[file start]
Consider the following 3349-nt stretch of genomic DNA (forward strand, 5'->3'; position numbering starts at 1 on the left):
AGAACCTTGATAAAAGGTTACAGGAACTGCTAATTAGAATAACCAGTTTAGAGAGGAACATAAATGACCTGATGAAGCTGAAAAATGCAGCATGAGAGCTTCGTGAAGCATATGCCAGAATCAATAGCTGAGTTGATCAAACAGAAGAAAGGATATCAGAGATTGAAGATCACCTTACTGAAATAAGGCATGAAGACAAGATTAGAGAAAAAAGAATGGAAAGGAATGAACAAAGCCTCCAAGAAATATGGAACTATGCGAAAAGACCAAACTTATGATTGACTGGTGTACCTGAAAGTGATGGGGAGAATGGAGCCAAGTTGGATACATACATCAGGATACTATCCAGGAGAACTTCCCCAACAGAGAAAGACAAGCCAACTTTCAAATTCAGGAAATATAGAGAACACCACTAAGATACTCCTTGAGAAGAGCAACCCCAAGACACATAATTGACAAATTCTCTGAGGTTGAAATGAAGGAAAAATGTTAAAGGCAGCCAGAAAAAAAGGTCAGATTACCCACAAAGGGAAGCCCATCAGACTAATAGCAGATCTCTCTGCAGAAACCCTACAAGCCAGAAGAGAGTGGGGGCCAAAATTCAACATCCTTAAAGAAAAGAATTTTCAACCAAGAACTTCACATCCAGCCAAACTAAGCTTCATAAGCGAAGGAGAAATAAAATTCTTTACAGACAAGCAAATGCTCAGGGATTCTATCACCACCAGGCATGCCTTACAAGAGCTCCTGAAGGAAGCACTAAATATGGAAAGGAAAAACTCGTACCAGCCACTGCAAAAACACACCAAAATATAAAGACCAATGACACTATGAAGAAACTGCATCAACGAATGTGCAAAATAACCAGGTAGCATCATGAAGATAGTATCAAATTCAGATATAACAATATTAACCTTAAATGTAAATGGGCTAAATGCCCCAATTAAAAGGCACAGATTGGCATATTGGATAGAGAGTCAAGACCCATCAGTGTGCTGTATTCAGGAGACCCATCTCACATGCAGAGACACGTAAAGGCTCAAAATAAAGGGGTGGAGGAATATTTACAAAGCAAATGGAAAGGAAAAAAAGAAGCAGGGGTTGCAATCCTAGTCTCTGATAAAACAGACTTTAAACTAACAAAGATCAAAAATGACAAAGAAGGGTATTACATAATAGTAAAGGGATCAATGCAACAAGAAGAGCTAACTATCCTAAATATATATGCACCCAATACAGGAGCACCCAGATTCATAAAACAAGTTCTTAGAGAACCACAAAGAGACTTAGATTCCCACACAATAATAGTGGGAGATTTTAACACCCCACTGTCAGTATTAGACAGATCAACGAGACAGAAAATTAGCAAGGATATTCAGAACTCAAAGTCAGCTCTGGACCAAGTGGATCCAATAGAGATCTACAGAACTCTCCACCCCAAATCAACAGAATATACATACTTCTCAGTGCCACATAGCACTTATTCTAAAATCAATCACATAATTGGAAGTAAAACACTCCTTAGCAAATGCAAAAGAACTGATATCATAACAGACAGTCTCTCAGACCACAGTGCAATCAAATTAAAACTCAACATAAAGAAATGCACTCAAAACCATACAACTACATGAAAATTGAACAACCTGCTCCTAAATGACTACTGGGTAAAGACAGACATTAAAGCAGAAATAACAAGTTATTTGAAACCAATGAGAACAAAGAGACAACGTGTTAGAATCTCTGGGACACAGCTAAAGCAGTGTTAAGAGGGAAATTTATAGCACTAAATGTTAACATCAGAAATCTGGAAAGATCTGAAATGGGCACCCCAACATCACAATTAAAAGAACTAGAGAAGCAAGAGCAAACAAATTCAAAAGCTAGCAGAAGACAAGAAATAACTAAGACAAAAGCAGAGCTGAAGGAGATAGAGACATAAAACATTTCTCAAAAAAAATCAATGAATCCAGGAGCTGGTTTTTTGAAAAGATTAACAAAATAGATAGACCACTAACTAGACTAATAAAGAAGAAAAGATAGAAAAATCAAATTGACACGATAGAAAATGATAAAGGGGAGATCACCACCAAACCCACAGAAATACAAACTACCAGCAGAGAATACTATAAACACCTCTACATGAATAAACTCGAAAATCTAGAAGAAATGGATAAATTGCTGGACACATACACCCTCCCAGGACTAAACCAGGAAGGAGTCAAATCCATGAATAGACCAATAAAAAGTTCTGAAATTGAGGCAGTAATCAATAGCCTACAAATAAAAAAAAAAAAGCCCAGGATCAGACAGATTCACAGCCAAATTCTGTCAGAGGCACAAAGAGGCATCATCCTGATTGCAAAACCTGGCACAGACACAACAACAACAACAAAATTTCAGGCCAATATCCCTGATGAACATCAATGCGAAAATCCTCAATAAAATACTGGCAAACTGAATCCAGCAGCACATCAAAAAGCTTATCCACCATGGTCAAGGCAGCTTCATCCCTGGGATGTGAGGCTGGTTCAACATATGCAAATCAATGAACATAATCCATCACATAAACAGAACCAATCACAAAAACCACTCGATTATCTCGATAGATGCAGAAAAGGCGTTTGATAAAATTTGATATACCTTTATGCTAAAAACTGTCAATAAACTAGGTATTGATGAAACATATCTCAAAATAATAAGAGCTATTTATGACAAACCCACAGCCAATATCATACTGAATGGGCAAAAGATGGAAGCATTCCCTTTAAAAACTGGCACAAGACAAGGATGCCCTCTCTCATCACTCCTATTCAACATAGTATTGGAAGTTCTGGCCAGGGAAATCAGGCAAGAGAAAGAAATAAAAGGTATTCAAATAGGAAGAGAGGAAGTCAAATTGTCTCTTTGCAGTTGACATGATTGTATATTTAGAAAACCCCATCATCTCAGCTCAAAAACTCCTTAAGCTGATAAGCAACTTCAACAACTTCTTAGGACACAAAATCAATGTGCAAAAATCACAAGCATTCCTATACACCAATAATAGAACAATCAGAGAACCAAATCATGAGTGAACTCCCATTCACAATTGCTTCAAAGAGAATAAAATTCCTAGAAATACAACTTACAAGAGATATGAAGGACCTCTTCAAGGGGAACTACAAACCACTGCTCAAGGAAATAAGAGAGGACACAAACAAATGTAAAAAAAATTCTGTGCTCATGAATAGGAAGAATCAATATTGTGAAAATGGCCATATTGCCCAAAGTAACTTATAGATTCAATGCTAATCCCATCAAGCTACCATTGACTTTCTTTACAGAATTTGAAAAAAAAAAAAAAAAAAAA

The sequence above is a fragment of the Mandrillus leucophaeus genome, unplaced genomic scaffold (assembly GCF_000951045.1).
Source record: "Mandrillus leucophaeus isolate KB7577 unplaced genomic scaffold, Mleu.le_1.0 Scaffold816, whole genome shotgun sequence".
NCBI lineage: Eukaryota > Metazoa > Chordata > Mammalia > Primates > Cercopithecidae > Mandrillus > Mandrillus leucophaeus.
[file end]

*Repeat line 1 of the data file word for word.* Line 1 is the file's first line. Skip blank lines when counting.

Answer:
Consider the following 3349-nt stretch of genomic DNA (forward strand, 5'->3'; position numbering starts at 1 on the left):